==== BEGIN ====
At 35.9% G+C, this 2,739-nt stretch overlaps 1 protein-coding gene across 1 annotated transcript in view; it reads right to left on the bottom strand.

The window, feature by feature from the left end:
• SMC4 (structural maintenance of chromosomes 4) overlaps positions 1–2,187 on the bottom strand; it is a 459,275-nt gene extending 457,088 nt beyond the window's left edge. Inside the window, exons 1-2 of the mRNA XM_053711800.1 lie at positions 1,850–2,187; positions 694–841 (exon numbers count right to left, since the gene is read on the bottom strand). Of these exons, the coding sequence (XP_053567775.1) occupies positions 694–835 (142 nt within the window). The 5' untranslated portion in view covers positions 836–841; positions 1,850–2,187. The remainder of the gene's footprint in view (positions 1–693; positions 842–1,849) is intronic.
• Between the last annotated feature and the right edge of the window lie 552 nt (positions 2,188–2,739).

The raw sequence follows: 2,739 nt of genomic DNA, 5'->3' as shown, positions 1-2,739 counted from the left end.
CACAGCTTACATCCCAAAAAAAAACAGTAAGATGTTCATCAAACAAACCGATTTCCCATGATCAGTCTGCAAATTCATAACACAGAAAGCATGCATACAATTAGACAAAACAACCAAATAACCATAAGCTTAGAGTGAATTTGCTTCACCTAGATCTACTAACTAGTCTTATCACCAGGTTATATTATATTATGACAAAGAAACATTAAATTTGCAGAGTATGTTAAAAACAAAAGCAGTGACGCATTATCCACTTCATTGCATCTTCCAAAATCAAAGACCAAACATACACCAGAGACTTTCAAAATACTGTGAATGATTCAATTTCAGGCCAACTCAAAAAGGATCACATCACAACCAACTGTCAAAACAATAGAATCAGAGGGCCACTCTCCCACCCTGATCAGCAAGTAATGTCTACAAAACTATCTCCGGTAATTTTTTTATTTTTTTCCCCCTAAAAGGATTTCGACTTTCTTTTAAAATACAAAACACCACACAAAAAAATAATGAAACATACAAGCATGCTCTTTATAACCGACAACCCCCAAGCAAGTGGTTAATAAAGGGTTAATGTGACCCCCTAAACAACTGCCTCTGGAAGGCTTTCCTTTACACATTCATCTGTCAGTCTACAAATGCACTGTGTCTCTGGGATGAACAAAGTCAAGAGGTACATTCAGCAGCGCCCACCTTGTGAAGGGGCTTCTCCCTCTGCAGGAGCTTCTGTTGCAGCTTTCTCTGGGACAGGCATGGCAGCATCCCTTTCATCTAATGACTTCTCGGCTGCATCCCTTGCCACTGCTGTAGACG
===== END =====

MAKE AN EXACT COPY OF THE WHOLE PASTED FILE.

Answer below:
At 35.9% G+C, this 2,739-nt stretch overlaps 1 protein-coding gene across 1 annotated transcript in view; it reads right to left on the bottom strand.

The window, feature by feature from the left end:
• SMC4 (structural maintenance of chromosomes 4) overlaps positions 1–2,187 on the bottom strand; it is a 459,275-nt gene extending 457,088 nt beyond the window's left edge. Inside the window, exons 1-2 of the mRNA XM_053711800.1 lie at positions 1,850–2,187; positions 694–841 (exon numbers count right to left, since the gene is read on the bottom strand). Of these exons, the coding sequence (XP_053567775.1) occupies positions 694–835 (142 nt within the window). The 5' untranslated portion in view covers positions 836–841; positions 1,850–2,187. The remainder of the gene's footprint in view (positions 1–693; positions 842–1,849) is intronic.
• Between the last annotated feature and the right edge of the window lie 552 nt (positions 2,188–2,739).

The raw sequence follows: 2,739 nt of genomic DNA, 5'->3' as shown, positions 1-2,739 counted from the left end.
CACAGCTTACATCCCAAAAAAAAACAGTAAGATGTTCATCAAACAAACCGATTTCCCATGATCAGTCTGCAAATTCATAACACAGAAAGCATGCATACAATTAGACAAAACAACCAAATAACCATAAGCTTAGAGTGAATTTGCTTCACCTAGATCTACTAACTAGTCTTATCACCAGGTTATATTATATTATGACAAAGAAACATTAAATTTGCAGAGTATGTTAAAAACAAAAGCAGTGACGCATTATCCACTTCATTGCATCTTCCAAAATCAAAGACCAAACATACACCAGAGACTTTCAAAATACTGTGAATGATTCAATTTCAGGCCAACTCAAAAAGGATCACATCACAACCAACTGTCAAAACAATAGAATCAGAGGGCCACTCTCCCACCCTGATCAGCAAGTAATGTCTACAAAACTATCTCCGGTAATTTTTTTATTTTTTTCCCCCTAAAAGGATTTCGACTTTCTTTTAAAATACAAAACACCACACAAAAAAATAATGAAACATACAAGCATGCTCTTTATAACCGACAACCCCCAAGCAAGTGGTTAATAAAGGGTTAATGTGACCCCCTAAACAACTGCCTCTGGAAGGCTTTCCTTTACACATTCATCTGTCAGTCTACAAATGCACTGTGTCTCTGGGATGAACAAAGTCAAGAGGTACATTCAGCAGCGCCCACCTTGTGAAGGGGCTTCTCCCTCTGCAGGAGCTTCTGTTGCAGCTTTCTCTGGGACAGGCATGGCAGCATCCCTTTCATCTAATGACTTCTCGGCTGCATCCCTTGCCACTGCTGTAGACG